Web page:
Why Portland Home Prices and Building Permits Rise While the Suburbs Recover Slowly

3 12 2012

The full answer to the question in the title is in the Census Bureau statistics and details, however you can see what is happening in this simple statement I received via email correspondence with a Portland area economist.

“But many suburbs look like they aren’t returning to normal any time soon. Excess inventory – still unsold – must be scaring off developers in certain communities. For those cities, this is a very nervous making. Will they ever fully recover?

Meanwhile, developers seem optimistic that they can continue selling apartments and condos to the huge numbers of younger adults with college degrees that keep moving to the City of Portland and avoiding the suburbs.

That is it in a nut shell.





Icelandic Debt Problems and Vote

15 01 2010

http://www.economist.com/businessfinance/displayStory.cfm?story_id=15213705

The economist has a great article on the Icelandic debt woes.  It outlines the possibility of a future flood of government and international defaults.

My analysis of this is that the investors took the risk in this case.  The “savers” in this case should have exercised more caution in picking their accounts.  A higher rate of return should be assumed to come with a higher rate of risk or volatility.  My suggestion?

  • Consider any investment/savings in a foreign country with “high returns” to be a risky investment, even if it is a “savings” account.
  • Never use a savings account without a Government or Government corporation (ie FDIC) guarantee.  In the case of Icesave, even the savings insurance plan failed investors and savers.

Below are some links that illustrate how much we underestimate endemic risk.

http://www.moneyweek.com/personal-finance/which-bank-will-give-you-52-on-your-savings.aspx

http://www.lovemoney.com/news/manage-your-finances/is-saving-with-icelandic-banks-safe-2954.aspx

An investor or saver reading one of the above articles might think they were secured by a government guarantee.  However the Economist article clarifies in the text I copied below.

“Landsbanki’s products were not covered by the domestic deposit-insurance schemes of the target countries. Under a passport system covering the European Economic Area (a broader, watered-down version of the European Union), investors were supposedly covered by the Icelandic deposit-insurance scheme.”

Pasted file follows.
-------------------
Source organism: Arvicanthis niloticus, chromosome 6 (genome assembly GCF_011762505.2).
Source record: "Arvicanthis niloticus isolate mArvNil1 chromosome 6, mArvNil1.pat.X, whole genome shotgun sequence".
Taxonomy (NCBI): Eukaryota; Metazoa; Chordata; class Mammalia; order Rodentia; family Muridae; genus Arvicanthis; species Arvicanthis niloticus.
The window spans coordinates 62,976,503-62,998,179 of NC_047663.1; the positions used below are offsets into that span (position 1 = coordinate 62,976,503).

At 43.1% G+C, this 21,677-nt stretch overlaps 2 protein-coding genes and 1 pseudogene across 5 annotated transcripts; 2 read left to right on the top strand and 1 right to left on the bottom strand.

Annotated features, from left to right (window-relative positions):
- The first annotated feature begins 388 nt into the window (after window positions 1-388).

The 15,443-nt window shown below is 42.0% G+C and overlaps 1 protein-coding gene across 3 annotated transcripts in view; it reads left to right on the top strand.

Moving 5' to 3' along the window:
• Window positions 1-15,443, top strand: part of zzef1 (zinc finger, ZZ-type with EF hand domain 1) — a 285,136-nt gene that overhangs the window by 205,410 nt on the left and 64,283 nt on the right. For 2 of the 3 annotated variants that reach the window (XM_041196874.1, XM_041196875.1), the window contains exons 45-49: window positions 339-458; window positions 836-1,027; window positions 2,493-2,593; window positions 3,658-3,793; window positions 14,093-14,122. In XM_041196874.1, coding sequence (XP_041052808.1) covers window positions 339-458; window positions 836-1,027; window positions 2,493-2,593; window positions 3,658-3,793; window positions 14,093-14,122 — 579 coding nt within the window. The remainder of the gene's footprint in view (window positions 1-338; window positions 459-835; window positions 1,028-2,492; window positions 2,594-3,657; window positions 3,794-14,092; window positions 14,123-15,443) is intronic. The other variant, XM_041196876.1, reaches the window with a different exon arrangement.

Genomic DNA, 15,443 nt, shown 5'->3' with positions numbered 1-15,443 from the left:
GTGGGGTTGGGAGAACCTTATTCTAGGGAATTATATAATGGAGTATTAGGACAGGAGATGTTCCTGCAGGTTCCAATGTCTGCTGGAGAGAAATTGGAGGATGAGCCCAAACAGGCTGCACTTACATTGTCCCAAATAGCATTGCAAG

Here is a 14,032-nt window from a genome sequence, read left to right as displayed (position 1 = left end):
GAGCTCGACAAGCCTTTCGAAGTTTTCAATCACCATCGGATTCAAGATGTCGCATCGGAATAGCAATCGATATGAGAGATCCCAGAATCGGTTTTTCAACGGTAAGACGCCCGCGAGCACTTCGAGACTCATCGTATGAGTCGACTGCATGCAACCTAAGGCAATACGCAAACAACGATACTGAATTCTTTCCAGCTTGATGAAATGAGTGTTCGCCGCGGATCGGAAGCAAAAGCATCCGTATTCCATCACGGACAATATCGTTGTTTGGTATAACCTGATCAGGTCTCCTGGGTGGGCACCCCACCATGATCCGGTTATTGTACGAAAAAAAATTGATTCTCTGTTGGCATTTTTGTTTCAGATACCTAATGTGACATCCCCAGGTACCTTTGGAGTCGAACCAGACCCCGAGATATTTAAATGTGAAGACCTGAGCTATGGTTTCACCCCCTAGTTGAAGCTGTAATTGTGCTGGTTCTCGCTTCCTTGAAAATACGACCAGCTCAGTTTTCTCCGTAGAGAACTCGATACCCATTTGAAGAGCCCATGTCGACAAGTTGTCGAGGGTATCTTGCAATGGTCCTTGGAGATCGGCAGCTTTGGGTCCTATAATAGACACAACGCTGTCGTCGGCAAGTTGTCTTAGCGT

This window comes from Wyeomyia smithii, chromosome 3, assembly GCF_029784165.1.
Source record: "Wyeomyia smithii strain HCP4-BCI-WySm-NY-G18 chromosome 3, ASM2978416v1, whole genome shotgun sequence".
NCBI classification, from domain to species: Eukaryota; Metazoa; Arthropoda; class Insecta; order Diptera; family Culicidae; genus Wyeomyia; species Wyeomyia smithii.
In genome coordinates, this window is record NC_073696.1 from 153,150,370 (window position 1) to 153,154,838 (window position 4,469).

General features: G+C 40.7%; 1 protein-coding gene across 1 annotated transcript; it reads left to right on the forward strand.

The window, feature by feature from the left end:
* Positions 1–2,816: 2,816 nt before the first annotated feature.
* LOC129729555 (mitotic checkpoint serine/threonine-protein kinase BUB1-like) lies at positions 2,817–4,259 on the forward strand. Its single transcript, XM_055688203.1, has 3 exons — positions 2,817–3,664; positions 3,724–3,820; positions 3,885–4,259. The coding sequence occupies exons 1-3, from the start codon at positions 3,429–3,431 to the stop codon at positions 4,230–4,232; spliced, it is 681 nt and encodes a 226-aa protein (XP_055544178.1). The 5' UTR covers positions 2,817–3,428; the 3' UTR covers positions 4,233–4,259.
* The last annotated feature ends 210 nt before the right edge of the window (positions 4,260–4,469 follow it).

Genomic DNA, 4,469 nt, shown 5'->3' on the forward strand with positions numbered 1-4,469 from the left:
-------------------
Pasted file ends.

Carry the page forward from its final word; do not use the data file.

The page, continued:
Clearly now that the European countries paid back their savers and they now want to money from Iceland.  Now a vote will decide the issue.  I think there is serious confusion on how savers are protected domestically and internationally.  Clearly there is confusion and misinformation about international savings.  Governments need to better inform, outline and legislate how transnational investments are covered under Deposit Insurance plans.

My advice to savers? Find a good domestic Credit Union or established bank.





Bankruptcy Surge

5 01 2010

http://www.huffingtonpost.com/2010/01/04/bankruptcies-surge-32-per_n_410824.html

I copied relevant portions of the text from the article above below.  There is some really good analysis of the 2005 Bankruptcy law.  John Pottow, the bankruptcy professor from the University of Michigan is correct in his points that the law just made more paperwork while not changing the dynamics of people in serious debt.

Its also really fascinating that Alaska and Nebraska, the states with the lowest bankruptcy increases saw bankruptcies grown by 12%.  Thats still a big jump in bankruptcies.

“For three years, filings have been steadily rising back toward levels reached early in the decade before Congress overhauled the nation’s bankruptcy laws. The 2005 alterations made bankruptcy filings more cumbersome, a move that followed fears from lenders that some consumers were abusing the system to wipe away debts.

Bankruptcies surged to slightly more than 2 million in 2005 as consumers rushed to file before the new law took effect but then plummeted to 600,000 in 2006. They’ve been climbing ever since and in 2009 became the seventh-highest year on record, behind only the years 1998 and 2001-2005.

The 2005 spike had been preceded by a steady climb from 1.5 million in 2001 to 1.6 million in 2005.

John Pottow, a bankruptcy professor at the University of Michigan, said the return to the highs of earlier this decade illustrates the failures of the 2005 overhaul bill. He said the measure largely made filings more costly and time-consuming by forcing consumers to undergo a paperwork-heavy test to determine eligibility for Chapter 7 bankruptcy and adding liability for attorneys who provide help.

“It never made sense in the first place that you could change the laws and make all these bankruptcies go away,” said Pottow, who would like to see the 2005 law changes repealed. “If people are encountering financial distress, you can only scare them away for so long before they come back again.”

While every state saw a rise in bankruptcies, Alaska (up 12 percent), Nebraska (12 percent) and North Dakota (14 percent) performed best.”








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